Basset Hound Health
While basset hounds tend to be a very healthy breed there are some health issues that owners must be aware of when they consider adding one to their family and after they have one.
We strongly encourage all dog owners to seek advice from their veterinarians on ALL health issues and to keep up on ALL recommend immunizations/titers* that their veterinarian recommends. These change from time to time and place to place. We can not list here what owners should immunize their dogs for or prescribe any protocol for such immunizations or titers*.
Bloat a very deadly condition that can appear quickly without any warning. All basset hound owners should be aware of bloat, know how to recognize it as well as what to do when it happens. Bloat Information Download - Bloat Information BHCSC.pdf Bloat Chart Download - Bloat Chart 2013 copy.pdf
Panosteitis an inflammation involving various layers of the bones of young, growing dogs. This condition occurs spontaneously and ultimately resolves on its own. It is important to note that MANY veterinarians do not accurately diagnose this disease especially in basset hounds. It is very important to make sure that before any surgery is performed that a basset hound expert examines your dog. Panosteitis pdf Information Download - Panosteitis
Cancer is the number one disease related killer of pets. Many people do not realize that cancer is not just a human condition; it affects our pets as well.
Glaucoma is the elevation of pressure inside the eye, known as intraocular pressure (IOP) beyond a specific point at which vision is compromised or is no longer possible. Glaucoma is a frequent cause of blindness in humans and animals. Glaucoma Information Download - Canine Galucoma.pdf
Hemorrhagic Gastroenteritis (HGE) is a disease syndrome seen in dogs, characterized by the acute (sudden) onset of bloody diarrhea, usually explosive, accompanied by high packed cell volumes (red blood cells).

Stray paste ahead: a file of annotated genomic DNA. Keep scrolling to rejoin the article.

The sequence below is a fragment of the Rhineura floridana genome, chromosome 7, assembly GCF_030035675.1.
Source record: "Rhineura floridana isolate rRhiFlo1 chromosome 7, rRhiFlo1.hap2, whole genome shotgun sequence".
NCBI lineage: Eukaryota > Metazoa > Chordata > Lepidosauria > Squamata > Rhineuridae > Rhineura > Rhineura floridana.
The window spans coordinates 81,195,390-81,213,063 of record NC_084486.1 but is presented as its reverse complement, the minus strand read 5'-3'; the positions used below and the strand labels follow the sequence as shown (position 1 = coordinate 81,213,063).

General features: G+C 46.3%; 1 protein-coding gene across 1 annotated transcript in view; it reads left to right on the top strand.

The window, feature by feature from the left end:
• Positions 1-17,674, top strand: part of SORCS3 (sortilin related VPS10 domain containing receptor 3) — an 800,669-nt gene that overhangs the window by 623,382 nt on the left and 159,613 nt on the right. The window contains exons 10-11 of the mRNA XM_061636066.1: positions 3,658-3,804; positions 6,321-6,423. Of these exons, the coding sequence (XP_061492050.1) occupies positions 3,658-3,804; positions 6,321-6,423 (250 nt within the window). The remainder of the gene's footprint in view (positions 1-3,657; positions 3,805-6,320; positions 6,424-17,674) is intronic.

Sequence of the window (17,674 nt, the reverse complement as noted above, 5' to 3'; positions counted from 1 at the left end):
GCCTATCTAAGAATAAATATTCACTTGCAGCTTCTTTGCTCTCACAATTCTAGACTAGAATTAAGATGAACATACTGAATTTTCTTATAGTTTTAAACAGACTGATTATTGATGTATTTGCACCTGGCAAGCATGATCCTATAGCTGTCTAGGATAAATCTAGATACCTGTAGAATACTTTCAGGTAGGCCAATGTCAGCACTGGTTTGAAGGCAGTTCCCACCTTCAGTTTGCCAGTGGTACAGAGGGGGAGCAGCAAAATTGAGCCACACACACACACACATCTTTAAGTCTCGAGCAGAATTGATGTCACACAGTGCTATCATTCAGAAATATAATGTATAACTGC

Von Willebrand’s Disease (vWD) is a bleeding disorder or blood disease caused by a deficiency of von Willebrand Factor (vWF), an adhesive glycoprotein in the blood required for normal platelet binding (i.e., clotting) at the sites of small blood vessel injuries.
Elbow Displasia is a cause of front-leg lameness in large-breed dogs. It is not considered to be common in basset hounds but it does occur.
*An antibody titer is a measurement of how much antibody an organism has produced that recognizes a particular epitope, expressed as the inverse of the greatest dilution that still gives a positive result. See your veterinarian for more information.
On this website we do not have the space or expertise to cover all of these issues and will not attempt to do so. The titles above are links to either our website or an independent website with information.
It is prudent of all basset hound owners and breeders to know and understand these health issues. Always seek advice from a licensed veterinarian and your basset’s breeder when you suspect any health issues with your basset hound. If you have any doubts about a diagnosis get a second opinion from an expert in the related field who also knows the breed. This can be very important!
The Basset Hound Club of America, Inc. has a page with many more links that we encourage you to look at. We feel it necessary to note that some of these links no longer work. Of course you can also do an Internet search for these topics as well.
Extensive List of Health Links for Basset Hounds